In contrast, the remaining two cases for which mutations were found had insertions near to the C-terminal region of the runt-domain. In a case of AML-M2 secondary to MDS-RAEB (case 19), a 3-bp insertion occurred at codon 150 (I150ins). This resulted in an extra isoleucine residue, but otherwise the open reading frame was maintained through to the original C-terminus. In a case of CMML (case 123), a 4-bp insertion occurred at codon 168 (K168ins). This introduced a frame shift followed by an artificial stop codon, and generated a truncated protein, but one that still retained most of the runt-domain. Thus, the structures of the two mutated proteins caused by the insertion mutations were not by themselves predictive of the functional consequences. To our knowledge, none of the five mutations above have been described elsewhere.

AML1 mutations were found at the early stages of disease, and were often associated with other genetic or chromosomal abnormalities

  1. Top of page
  2. Summary
  3. Patients and methods
  4. Patients
  5. Polymerase chain reaction-single strand conformational polymorphism (PCR-SSCP) analysis
  6. Simultaneous analyses of chromosomal and other genetic alterations
  7. Introducing an AML1 mutation into murine ES cells by use of a knock-in approach
  8. Haematopoietic differentiation of ES cell clones in culture
  9. Results
  10. Detection of AML1 mutations in MDS and other myeloid malignancies
  11. Predicted influence of mutations on AML1 function
  12. AML1 mutations were found at the early stages of disease, and were often associated with other genetic or chromosomal abnormalities
  13. Both I150ins and K168ins were experimentally proven to be non-functional
  14. Discussion
  15. Acknowledgments
  16. References

Haematological malignancies are recognized to be generated through multi-step processes that include accumulation of multiple genetic alterations, as observed for solid tumours (Fearon & Vogelstein, 1990; Kinzler & Vogelstein, 1996). Some mutations, such as the TP53 mutation in MDS, are thought to be early events in overt diseases (Kaneko et al, 1995; Misawa & Horiike, 1996), and others, such as NRAS gene activation in MDS, are recognized as late events associated with disease progression (Horiike et al, 1994). Samples from multiple time points were available for two cases with a mutated AML1 allele: one case of MDS-RAEB (case 18) and one of MDS-RA (case 48). In both cases, AML1 mutations were detected in the earliest samples, and they persisted throughout the disease course (Table III). Importantly, additional mutations occurred in case 18; NRAS gene activation and interstitial deletion of the short arm of chromosome 12 occurred when the disease progressed to overt leukaemia (FAB-M2) 5 months after the initial diagnosis. In addition, a TP53 abnormality was found in a case with an AML1 mutation (Table III, case 48). In contrast, no example was found of a partial tandem duplication of the FLT3 gene that was associated with an AML1 mutation. These findings suggest that AML1 mutations are likely to be an early event in MDS onset, and that TP53, NRAS and gene(s) localized on chromosome 12p may be candidate genomic factors that co-operate with AML1 in leukaemogenesis.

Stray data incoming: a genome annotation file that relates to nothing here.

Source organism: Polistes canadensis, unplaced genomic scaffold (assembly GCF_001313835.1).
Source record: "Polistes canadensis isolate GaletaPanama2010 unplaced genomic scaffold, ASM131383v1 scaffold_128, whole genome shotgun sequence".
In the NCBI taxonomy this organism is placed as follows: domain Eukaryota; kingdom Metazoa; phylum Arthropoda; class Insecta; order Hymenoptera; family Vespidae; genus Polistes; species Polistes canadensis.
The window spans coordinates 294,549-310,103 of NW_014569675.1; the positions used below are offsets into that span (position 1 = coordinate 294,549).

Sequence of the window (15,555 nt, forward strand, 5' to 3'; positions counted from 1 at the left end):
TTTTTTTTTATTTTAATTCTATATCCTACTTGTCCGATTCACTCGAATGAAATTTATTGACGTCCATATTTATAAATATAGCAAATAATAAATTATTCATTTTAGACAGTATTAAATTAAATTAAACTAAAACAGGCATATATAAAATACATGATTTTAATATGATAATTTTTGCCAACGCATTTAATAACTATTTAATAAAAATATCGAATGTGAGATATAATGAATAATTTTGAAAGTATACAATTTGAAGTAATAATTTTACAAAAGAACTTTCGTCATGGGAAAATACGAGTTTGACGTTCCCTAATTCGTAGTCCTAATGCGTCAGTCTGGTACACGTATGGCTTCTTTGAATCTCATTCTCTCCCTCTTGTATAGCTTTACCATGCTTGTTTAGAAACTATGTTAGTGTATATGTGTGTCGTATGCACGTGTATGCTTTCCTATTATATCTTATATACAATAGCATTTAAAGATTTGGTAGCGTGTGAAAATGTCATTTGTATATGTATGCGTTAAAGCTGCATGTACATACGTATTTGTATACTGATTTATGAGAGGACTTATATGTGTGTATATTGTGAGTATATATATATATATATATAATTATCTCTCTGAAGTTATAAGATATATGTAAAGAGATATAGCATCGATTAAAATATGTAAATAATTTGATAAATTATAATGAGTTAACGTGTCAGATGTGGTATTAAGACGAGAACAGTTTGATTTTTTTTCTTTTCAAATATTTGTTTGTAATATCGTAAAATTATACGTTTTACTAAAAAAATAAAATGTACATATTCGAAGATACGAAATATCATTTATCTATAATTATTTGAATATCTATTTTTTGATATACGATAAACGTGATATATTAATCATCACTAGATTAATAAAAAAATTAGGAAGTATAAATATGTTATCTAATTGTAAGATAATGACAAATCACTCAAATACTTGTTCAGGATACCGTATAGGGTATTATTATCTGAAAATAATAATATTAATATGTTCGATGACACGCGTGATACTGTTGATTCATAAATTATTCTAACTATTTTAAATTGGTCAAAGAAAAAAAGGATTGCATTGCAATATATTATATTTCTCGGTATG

Table III.  Additional genetic alterations in the patients with AML1 mutations.
 AML1TP53N-rasFLT3Karyotype
  1. RA, refractory anaemia; RAEB, RA with excess of blasts; NE, not examined; CMML, chronic myelomonocytic leukaemia.

Case 18
 RAEB at diagnosisI150insWildWildWildNormal
 M2 after 5 monthsSameWildCodon 13 GGT[RIGHTWARDS ARROW]GATWilddel(12)(p11p13)
 Died after 13 months
Case 48
 RA at diagnosisV93delCodon 205 TAT[RIGHTWARDS ARROW]TGTWildWildder(14)t(1;14) (p13;p12)
 RAEB after 4 monthsSameSameWildWildSame
 Died after 5 months
Case 94
 RA at diagnosisNENEWildNE+8,del(13)(q12q14)
 RA after 26 monthsA122synWildWildWildSame
Case 123
 CMML at diagnosisK168insWildWildWildNormal
Case 148
 M2 at diagnosisA120insNENENEt(9;22)

Both I150ins and K168ins were experimentally proven to be non-functional

  1. Top of page
  2. Summary
  3. Patients and methods
  4. Patients
  5. Polymerase chain reaction-single strand conformational polymorphism (PCR-SSCP) analysis
  6. Simultaneous analyses of chromosomal and other genetic alterations
  7. Introducing an AML1 mutation into murine ES cells by use of a knock-in approach